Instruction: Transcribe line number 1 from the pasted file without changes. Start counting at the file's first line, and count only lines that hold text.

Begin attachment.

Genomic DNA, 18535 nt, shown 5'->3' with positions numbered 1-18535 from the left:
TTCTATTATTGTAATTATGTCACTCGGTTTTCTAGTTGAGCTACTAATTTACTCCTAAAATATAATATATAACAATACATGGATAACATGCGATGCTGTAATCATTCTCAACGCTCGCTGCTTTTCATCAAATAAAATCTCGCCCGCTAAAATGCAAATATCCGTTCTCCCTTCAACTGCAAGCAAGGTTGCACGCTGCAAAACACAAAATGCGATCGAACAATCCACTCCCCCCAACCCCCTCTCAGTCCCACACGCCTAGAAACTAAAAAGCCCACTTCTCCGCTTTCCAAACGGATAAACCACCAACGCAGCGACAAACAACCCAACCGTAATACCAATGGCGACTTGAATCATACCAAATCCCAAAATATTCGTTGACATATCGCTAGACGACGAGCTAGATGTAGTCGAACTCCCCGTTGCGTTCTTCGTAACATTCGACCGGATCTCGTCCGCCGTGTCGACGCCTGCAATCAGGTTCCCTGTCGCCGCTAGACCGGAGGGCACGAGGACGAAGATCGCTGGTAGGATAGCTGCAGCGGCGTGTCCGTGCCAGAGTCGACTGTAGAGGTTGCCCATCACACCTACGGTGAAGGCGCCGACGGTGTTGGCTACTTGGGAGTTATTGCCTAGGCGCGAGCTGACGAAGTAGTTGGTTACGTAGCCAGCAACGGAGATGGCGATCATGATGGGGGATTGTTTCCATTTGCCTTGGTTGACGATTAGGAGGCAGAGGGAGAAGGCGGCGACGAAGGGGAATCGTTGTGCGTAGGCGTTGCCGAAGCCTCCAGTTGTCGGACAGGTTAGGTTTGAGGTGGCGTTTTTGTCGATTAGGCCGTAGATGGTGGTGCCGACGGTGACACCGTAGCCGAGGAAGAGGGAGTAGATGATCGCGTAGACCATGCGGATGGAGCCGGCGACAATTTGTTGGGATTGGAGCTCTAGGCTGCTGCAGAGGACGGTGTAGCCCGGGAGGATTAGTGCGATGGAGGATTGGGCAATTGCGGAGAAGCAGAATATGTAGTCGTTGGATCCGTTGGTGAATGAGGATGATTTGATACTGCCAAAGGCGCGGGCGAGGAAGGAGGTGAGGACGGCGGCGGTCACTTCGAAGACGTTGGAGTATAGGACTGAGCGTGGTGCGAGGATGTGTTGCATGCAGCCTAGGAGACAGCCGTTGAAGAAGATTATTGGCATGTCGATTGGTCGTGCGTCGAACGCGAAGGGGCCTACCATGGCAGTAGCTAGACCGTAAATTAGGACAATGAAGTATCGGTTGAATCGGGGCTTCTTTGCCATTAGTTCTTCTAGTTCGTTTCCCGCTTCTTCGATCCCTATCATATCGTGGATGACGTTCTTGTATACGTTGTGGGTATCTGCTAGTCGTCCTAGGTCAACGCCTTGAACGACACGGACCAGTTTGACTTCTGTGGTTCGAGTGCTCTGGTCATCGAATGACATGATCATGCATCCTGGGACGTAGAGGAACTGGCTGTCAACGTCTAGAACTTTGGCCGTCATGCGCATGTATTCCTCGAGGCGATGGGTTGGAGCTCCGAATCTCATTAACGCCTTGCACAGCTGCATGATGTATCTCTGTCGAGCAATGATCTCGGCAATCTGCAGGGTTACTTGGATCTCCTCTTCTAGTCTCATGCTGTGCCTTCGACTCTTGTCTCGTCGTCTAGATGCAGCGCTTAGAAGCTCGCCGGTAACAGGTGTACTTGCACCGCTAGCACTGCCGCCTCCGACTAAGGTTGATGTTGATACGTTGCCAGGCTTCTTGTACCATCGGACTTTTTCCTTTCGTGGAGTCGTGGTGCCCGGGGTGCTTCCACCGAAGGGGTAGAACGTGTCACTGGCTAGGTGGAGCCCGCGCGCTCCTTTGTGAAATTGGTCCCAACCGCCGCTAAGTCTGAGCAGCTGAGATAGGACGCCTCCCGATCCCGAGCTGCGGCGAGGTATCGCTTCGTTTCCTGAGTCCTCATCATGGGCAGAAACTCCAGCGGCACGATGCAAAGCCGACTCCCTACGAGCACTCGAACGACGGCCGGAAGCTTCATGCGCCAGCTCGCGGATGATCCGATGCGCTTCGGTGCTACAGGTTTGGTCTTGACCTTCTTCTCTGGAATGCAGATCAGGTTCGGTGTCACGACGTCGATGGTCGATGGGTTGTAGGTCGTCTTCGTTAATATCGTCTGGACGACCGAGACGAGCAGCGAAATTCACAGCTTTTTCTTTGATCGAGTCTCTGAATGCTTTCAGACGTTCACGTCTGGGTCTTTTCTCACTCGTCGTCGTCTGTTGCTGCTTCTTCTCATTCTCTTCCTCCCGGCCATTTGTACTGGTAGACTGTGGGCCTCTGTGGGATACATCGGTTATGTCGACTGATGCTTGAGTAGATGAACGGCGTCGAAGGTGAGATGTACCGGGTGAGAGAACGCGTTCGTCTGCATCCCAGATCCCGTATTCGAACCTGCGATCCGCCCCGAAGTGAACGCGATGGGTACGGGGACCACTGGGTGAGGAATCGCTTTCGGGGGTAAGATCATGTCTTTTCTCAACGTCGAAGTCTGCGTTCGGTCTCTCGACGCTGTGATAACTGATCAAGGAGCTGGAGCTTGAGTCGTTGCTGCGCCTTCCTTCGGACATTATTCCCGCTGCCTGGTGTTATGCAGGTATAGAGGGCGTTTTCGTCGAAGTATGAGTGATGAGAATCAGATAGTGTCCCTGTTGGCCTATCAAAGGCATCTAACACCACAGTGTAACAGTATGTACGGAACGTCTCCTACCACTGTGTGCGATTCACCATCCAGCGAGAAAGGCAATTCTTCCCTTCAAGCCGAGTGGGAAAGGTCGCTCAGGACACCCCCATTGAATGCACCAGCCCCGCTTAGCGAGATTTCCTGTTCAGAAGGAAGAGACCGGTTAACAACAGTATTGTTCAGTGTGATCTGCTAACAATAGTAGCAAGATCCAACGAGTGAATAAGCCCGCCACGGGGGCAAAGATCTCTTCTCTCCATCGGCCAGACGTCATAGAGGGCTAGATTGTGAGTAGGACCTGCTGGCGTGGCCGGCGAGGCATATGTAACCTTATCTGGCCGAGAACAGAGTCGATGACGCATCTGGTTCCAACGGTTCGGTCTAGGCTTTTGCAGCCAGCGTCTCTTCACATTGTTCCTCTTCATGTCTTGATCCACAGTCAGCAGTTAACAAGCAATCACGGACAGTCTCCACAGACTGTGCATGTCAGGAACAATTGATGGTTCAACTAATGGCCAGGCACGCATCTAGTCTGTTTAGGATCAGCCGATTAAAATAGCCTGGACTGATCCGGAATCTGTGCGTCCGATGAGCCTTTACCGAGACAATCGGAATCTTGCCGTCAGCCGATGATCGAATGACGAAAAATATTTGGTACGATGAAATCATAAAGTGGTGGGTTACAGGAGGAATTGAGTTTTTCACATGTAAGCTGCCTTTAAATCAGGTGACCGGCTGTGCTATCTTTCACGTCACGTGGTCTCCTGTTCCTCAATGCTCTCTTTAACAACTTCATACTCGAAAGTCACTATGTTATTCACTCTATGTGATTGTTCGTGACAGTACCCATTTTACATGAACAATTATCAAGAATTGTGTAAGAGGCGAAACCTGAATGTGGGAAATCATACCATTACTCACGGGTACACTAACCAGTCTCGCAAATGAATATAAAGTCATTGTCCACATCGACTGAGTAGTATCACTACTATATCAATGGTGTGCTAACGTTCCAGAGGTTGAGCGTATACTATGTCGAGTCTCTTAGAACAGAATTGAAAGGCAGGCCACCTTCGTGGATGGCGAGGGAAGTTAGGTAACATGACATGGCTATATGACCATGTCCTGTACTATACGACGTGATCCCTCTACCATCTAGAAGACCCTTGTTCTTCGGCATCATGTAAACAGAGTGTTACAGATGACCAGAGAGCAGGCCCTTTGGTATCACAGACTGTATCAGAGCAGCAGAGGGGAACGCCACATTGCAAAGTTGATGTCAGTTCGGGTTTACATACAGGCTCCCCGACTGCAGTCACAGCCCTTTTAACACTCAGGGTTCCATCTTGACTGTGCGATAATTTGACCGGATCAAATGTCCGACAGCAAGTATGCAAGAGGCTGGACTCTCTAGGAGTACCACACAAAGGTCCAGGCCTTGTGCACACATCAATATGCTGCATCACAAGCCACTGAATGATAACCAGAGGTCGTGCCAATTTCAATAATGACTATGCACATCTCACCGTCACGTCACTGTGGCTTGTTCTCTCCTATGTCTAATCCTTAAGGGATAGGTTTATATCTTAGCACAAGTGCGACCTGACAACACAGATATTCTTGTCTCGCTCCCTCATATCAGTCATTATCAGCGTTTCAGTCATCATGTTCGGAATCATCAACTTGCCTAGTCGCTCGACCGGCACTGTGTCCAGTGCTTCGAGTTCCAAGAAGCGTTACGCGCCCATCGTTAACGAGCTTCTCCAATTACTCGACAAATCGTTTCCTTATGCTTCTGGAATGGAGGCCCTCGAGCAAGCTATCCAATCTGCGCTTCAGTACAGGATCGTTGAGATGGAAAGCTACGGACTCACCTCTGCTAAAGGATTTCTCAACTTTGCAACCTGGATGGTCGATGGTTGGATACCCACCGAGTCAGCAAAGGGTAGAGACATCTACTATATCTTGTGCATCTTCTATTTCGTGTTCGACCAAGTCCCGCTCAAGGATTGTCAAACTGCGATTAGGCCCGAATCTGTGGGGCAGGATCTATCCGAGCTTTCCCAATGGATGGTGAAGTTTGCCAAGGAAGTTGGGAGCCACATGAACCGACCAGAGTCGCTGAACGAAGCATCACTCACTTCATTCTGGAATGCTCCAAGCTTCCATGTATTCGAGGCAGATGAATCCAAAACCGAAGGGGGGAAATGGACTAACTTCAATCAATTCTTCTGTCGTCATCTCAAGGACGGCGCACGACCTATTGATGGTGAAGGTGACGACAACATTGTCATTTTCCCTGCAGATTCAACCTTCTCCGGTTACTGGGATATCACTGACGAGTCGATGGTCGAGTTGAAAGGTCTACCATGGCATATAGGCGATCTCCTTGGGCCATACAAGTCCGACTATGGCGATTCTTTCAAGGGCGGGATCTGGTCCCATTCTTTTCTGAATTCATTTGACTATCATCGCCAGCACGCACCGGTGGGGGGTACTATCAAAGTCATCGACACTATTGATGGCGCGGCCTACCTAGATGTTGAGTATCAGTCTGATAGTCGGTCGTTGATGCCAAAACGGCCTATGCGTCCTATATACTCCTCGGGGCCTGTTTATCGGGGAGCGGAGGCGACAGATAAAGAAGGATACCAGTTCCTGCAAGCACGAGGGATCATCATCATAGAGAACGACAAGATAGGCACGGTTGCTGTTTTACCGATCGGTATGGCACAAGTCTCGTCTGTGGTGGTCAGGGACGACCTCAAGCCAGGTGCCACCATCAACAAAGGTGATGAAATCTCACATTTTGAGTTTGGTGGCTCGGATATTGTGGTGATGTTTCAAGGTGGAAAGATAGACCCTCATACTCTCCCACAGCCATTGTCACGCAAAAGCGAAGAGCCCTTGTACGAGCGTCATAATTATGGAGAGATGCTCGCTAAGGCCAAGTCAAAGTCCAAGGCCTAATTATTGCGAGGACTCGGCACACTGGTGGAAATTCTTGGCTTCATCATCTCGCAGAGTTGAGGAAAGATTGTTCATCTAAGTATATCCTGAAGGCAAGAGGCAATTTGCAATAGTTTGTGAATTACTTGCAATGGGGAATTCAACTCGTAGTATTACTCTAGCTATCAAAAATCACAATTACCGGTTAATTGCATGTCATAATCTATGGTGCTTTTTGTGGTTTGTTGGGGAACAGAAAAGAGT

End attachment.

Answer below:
Genomic DNA, 18535 nt, shown 5'->3' with positions numbered 1-18535 from the left: